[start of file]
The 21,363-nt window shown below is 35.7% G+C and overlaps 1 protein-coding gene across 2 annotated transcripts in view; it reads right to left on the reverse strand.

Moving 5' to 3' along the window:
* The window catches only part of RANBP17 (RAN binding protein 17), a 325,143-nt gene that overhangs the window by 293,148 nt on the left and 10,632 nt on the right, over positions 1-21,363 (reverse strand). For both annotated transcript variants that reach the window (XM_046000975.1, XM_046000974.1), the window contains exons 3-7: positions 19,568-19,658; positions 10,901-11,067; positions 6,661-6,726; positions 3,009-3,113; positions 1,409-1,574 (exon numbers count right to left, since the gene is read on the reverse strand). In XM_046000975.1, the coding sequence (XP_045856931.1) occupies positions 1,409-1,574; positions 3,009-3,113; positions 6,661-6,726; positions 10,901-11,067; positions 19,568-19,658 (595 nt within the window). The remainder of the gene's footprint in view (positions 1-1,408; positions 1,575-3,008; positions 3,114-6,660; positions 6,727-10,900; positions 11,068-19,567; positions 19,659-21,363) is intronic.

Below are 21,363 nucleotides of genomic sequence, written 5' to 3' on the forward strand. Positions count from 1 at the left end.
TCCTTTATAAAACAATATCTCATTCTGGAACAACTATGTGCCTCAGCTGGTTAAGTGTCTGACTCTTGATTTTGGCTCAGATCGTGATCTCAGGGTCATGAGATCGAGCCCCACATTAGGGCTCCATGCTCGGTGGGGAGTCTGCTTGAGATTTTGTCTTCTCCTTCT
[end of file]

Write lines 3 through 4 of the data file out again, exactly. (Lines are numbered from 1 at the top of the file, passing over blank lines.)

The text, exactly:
* The window catches only part of RANBP17 (RAN binding protein 17), a 325,143-nt gene that overhangs the window by 293,148 nt on the left and 10,632 nt on the right, over positions 1-21,363 (reverse strand). For both annotated transcript variants that reach the window (XM_046000975.1, XM_046000974.1), the window contains exons 3-7: positions 19,568-19,658; positions 10,901-11,067; positions 6,661-6,726; positions 3,009-3,113; positions 1,409-1,574 (exon numbers count right to left, since the gene is read on the reverse strand). In XM_046000975.1, the coding sequence (XP_045856931.1) occupies positions 1,409-1,574; positions 3,009-3,113; positions 6,661-6,726; positions 10,901-11,067; positions 19,568-19,658 (595 nt within the window). The remainder of the gene's footprint in view (positions 1-1,408; positions 1,575-3,008; positions 3,114-6,660; positions 6,727-10,900; positions 11,068-19,567; positions 19,659-21,363) is intronic.

Below are 21,363 nucleotides of genomic sequence, written 5' to 3' on the forward strand. Positions count from 1 at the left end.